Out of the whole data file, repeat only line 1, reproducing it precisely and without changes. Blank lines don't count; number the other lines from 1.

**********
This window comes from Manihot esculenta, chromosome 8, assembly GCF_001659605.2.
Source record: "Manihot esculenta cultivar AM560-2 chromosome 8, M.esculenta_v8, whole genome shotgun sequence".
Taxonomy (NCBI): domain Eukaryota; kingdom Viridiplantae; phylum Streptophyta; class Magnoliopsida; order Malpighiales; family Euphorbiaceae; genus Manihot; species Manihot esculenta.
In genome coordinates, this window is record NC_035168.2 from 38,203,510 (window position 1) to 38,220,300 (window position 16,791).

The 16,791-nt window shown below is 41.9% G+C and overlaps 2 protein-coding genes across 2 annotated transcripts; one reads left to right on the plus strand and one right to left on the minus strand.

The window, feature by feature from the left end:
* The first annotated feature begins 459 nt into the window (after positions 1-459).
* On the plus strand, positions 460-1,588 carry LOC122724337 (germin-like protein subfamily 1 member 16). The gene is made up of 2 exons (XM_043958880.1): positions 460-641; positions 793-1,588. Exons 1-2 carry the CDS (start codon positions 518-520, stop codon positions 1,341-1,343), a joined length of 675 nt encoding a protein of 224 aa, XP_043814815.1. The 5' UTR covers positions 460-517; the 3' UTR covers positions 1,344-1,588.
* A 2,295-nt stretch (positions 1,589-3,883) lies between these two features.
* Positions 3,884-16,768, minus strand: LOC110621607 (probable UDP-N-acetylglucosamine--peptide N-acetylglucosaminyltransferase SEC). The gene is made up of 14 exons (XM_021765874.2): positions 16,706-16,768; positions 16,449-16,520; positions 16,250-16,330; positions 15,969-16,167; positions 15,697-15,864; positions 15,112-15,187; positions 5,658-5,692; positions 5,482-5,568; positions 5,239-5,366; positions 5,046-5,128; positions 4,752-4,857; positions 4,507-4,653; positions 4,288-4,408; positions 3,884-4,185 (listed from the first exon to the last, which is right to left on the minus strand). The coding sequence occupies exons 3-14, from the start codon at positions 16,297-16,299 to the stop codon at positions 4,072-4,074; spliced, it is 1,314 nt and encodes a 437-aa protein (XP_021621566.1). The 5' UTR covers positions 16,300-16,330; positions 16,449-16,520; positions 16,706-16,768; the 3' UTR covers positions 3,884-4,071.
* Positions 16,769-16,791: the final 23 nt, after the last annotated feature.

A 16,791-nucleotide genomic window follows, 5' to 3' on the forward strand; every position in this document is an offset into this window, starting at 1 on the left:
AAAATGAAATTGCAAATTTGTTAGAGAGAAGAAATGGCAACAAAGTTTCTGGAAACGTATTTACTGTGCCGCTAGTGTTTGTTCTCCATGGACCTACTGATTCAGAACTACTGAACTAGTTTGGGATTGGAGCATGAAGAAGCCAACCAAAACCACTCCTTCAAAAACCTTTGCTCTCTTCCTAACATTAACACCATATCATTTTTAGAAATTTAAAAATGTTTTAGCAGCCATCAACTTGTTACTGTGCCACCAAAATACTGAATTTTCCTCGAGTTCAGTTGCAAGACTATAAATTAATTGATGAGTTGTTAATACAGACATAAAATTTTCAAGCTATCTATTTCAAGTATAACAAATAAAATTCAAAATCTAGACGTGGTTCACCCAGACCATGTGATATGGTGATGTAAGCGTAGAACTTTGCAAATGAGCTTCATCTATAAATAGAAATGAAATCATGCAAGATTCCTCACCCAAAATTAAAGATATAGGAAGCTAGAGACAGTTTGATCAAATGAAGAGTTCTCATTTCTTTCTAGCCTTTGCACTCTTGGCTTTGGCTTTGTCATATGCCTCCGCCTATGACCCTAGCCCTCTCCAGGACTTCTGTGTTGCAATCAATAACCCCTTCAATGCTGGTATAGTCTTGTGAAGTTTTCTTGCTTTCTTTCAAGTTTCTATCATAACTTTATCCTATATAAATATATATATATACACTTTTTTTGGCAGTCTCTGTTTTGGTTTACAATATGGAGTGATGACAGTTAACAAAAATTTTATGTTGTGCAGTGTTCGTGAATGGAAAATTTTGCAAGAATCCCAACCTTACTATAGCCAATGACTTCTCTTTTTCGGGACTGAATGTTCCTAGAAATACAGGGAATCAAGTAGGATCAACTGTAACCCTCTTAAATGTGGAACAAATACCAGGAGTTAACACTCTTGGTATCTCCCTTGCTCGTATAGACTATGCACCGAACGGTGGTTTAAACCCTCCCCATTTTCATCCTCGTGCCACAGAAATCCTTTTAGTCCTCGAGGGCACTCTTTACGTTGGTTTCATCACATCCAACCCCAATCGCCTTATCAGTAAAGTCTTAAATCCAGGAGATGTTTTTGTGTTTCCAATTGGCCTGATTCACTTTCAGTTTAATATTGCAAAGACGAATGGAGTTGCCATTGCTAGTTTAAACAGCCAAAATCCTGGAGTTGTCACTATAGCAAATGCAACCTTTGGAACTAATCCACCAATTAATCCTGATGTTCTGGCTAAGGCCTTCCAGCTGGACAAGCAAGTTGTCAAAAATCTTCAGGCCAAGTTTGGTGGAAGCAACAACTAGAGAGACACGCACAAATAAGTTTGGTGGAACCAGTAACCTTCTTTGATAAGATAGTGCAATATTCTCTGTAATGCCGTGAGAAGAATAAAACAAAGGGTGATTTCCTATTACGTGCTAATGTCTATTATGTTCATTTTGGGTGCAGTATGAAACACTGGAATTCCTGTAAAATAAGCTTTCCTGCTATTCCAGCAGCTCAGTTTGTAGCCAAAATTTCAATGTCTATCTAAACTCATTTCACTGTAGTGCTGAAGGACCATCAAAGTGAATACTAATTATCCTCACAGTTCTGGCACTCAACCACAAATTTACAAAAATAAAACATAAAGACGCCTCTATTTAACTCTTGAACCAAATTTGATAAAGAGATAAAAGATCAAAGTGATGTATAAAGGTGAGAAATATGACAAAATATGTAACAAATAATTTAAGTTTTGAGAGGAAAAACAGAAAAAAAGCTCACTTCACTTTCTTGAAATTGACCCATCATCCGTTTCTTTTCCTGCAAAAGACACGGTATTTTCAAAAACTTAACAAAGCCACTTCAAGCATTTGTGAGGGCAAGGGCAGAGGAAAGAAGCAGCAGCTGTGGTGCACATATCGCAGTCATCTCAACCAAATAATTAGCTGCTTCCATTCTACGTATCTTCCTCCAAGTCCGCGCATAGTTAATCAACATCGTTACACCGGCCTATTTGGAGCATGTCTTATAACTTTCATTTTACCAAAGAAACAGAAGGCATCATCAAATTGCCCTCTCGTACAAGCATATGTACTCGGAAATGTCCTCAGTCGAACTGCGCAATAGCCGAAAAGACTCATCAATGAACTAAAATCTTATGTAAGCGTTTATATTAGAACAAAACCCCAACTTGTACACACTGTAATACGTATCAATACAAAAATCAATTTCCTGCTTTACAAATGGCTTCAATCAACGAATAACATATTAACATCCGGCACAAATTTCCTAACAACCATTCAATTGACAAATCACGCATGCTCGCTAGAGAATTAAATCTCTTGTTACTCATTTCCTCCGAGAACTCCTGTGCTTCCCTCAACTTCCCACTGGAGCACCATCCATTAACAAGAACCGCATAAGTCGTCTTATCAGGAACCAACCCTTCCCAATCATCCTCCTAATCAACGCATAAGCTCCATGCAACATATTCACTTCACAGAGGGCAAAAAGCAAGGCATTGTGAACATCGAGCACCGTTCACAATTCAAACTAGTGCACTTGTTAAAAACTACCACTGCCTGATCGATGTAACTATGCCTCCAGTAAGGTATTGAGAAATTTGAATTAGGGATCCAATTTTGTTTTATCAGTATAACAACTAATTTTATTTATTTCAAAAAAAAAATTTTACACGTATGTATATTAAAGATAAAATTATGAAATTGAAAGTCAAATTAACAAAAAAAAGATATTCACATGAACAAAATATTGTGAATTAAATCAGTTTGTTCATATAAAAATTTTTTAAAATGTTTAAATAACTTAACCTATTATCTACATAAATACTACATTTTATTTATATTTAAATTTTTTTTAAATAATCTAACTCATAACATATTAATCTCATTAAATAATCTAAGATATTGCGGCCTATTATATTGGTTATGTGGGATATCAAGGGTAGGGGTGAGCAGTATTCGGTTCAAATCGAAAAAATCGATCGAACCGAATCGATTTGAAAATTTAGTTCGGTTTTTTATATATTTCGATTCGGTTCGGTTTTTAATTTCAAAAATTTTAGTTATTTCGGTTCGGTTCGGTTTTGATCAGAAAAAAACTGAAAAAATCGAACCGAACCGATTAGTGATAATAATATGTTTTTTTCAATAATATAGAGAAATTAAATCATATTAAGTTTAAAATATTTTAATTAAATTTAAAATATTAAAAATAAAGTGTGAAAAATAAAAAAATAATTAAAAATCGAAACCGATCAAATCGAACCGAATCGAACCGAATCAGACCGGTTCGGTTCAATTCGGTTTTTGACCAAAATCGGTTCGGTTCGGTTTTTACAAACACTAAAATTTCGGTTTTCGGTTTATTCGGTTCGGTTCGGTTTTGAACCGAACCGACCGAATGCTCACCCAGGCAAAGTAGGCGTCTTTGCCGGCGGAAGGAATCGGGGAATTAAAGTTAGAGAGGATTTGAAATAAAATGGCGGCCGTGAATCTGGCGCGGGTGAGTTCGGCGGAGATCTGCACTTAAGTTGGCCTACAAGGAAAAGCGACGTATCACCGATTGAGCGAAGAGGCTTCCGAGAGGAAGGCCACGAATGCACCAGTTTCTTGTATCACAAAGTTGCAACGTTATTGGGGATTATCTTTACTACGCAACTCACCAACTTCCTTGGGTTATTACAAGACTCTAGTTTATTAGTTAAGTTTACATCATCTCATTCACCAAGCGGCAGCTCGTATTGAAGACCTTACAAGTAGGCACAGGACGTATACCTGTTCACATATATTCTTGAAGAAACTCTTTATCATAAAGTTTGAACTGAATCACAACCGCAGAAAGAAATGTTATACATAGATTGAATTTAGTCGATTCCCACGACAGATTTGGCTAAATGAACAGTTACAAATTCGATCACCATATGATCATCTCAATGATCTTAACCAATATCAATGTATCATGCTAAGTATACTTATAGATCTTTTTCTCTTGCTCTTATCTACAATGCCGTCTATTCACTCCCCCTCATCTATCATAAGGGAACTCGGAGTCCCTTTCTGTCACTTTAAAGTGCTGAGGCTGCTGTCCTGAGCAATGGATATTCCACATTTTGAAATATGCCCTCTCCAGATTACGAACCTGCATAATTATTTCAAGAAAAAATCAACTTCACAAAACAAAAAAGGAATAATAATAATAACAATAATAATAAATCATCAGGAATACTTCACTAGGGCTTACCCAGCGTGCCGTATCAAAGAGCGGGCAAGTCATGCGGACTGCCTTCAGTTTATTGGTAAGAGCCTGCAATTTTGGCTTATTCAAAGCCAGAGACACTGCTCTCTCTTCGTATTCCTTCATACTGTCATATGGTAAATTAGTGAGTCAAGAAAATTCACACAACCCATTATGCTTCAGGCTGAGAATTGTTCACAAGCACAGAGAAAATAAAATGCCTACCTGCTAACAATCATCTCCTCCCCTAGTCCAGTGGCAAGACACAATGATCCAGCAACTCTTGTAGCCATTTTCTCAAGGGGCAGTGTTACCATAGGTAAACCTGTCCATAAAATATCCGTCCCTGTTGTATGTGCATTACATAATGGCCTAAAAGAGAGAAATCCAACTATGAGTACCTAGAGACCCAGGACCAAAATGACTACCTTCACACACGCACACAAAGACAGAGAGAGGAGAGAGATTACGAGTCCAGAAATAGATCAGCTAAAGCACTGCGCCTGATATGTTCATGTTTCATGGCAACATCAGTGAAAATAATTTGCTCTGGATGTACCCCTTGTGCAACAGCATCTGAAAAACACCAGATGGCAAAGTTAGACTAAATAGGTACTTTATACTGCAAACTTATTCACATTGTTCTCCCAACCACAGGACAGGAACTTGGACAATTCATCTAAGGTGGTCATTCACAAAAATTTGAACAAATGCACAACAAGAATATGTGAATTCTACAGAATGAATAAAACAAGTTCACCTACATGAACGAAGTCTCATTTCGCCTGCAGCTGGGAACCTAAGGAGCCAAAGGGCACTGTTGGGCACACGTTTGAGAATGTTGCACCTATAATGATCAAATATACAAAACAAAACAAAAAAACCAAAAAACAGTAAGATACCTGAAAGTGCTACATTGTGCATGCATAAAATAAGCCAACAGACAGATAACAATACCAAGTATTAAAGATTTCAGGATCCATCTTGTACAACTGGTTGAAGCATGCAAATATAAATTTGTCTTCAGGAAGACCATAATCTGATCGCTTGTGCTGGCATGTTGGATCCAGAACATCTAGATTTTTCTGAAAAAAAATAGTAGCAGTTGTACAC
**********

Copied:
This window comes from Manihot esculenta, chromosome 8, assembly GCF_001659605.2.